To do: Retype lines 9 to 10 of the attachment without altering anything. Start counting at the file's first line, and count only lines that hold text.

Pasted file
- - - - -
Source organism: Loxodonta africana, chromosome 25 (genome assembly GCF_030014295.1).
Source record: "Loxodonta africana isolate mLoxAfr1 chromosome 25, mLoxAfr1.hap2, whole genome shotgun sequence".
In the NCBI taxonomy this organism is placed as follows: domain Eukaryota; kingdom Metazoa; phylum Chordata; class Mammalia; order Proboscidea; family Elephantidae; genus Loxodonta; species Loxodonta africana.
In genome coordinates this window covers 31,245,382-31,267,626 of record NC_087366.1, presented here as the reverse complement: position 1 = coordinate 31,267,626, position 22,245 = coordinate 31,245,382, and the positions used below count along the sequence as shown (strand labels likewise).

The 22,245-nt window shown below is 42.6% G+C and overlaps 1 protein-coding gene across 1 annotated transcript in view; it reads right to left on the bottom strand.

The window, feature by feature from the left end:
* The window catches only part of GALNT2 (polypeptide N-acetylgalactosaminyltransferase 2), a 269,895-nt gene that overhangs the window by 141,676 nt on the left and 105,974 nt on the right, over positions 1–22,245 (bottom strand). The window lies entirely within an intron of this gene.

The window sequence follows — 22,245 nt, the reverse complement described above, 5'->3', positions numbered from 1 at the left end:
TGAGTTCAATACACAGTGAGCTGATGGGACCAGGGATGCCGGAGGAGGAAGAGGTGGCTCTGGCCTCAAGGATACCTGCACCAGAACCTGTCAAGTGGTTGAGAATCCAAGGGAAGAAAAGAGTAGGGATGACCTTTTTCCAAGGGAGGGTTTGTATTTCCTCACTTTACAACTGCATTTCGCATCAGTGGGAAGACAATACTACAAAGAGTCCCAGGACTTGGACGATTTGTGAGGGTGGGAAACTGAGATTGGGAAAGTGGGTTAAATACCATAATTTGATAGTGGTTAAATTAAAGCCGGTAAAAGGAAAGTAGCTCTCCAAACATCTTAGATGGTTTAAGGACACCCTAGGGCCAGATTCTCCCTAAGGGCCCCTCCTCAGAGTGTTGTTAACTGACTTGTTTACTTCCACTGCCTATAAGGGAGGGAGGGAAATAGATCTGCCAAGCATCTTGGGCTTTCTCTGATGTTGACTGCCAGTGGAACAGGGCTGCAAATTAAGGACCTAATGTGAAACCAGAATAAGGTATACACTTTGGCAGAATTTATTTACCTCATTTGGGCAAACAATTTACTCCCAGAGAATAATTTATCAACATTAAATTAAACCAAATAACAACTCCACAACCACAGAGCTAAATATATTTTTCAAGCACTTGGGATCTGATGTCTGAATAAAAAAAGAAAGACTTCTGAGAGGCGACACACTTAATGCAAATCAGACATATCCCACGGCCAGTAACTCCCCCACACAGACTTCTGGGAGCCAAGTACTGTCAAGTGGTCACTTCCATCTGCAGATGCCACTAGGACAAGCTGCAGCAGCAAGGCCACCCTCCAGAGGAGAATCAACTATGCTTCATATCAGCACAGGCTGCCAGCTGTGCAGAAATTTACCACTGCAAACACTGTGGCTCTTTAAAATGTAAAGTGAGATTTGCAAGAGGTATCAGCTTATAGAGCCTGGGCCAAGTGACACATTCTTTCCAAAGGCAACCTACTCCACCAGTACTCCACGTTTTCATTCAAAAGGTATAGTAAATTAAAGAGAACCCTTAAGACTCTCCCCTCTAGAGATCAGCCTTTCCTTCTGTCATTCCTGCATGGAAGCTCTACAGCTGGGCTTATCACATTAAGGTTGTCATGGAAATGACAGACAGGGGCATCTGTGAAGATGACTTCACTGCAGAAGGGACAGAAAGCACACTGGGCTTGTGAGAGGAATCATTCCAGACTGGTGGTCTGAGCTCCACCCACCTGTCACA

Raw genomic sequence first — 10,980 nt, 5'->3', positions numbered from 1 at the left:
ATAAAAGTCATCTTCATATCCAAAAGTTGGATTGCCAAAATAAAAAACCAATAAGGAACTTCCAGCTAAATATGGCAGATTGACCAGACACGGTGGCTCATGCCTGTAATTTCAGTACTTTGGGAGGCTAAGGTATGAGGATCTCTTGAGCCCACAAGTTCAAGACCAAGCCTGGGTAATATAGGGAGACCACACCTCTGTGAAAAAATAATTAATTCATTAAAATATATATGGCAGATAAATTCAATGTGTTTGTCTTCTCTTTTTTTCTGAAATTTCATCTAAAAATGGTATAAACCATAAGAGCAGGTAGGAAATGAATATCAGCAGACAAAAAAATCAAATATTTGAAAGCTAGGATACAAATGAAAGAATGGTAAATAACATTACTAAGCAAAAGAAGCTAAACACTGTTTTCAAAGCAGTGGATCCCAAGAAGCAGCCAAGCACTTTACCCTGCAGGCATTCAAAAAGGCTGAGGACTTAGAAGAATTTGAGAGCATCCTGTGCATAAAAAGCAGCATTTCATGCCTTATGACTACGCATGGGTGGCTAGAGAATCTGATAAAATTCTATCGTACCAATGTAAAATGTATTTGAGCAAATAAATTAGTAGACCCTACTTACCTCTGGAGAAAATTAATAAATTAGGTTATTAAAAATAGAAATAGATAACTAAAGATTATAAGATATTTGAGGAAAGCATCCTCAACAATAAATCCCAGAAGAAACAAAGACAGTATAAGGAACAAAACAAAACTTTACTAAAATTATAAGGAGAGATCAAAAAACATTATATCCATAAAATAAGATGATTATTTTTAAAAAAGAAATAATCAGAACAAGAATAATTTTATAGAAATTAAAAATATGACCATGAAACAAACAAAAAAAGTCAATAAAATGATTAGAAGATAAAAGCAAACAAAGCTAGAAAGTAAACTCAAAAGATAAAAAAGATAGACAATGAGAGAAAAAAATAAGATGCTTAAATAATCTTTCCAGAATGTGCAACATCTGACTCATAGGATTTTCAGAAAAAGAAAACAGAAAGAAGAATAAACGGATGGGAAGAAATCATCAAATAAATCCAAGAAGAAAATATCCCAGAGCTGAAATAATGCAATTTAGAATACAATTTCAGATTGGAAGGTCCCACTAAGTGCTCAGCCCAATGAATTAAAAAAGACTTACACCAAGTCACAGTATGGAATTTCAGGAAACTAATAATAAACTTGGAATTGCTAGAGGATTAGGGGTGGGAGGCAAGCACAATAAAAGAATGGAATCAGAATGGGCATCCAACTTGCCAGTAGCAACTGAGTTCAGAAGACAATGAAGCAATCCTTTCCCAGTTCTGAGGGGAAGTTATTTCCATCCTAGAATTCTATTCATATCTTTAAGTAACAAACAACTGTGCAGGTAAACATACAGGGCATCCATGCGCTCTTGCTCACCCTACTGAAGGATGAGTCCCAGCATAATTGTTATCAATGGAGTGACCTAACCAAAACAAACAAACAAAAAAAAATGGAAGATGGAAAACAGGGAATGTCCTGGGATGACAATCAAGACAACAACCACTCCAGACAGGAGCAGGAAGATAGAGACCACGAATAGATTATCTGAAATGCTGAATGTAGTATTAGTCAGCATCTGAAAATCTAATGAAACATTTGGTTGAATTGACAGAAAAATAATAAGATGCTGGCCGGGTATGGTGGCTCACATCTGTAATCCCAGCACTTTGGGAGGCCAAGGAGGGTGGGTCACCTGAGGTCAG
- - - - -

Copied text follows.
TGAGTTCAATACACAGTGAGCTGATGGGACCAGGGATGCCGGAGGAGGAAGAGGTGGCTCTGGCCTCAAGGATACCTGCACCAGAACCTGTCAAGTGGTTGAGAATCCAAGGGAAGAAAAGAGTAGGGATGACCTTTTTCCAAGGGAGGGTTTGTATTTCCTCACTTTACAACTGCATTTCGCATCAGTGGGAAGACAATACTACAAAGAGTCCCAGGACTTGGACGATTTGTGAGGGTGGGAAACTGAGATTGGGAAAGTGGGTTAAATACCATAATTTGATAGTGGTTAAATTAAAGCCGGTAAAAGGAAAGTAGCTCTCCAAACATCTTAGATGGTTTAAGGACACCCTAGGGCCAGATTCTCCCTAAGGGCCCCTCCTCAGAGTGTTGTTAACTGACTTGTTTACTTCCACTGCCTATAAGGGAGGGAGGGAAATAGATCTGCCAAGCATCTTGGGCTTTCTCTGATGTTGACTGCCAGTGGAACAGGGCTGCAAATTAAGGACCTAATGTGAAACCAGAATAAGGTATACACTTTGGCAGAATTTATTTACCTCATTTGGGCAAACAATTTACTCCCAGAGAATAATTTATCAACATTAAATTAAACCAAATAACAACTCCACAACCACAGAGCTAAATATATTTTTCAAGCACTTGGGATCTGATGTCTGAATAAAAAAAGAAAGACTTCTGAGAGGCGACACACTTAATGCAAATCAGACATATCCCACGGCCAGTAACTCCCCCACACAGACTTCTGGGAGCCAAGTACTGTCAAGTGGTCACTTCCATCTGCAGATGCCACTAGGACAAGCTGCAGCAGCAAGGCCACCCTCCAGAGGAGAATCAACTATGCTTCATATCAGCACAGGCTGCCAGCTGTGCAGAAATTTACCACTGCAAACACTGTGGCTCTTTAAAATGTAAAGTGAGATTTGCAAGAGGTATCAGCTTATAGAGCCTGGGCCAAGTGACACATTCTTTCCAAAGGCAACCTACTCCACCAGTACTCCACGTTTTCATTCAAAAGGTATAGTAAATTAAAGAGAACCCTTAAGACTCTCCCCTCTAGAGATCAGCCTTTCCTTCTGTCATTCCTGCATGGAAGCTCTACAGCTGGGCTTATCACATTAAGGTTGTCATGGAAATGACAGACAGGGGCATCTGTGAAGATGACTTCACTGCAGAAGGGACAGAAAGCACACTGGGCTTGTGAGAGGAATCATTCCAGACTGGTGGTCTGAGCTCCACCCACCTGTCACA

Raw genomic sequence first — 10,980 nt, 5'->3', positions numbered from 1 at the left: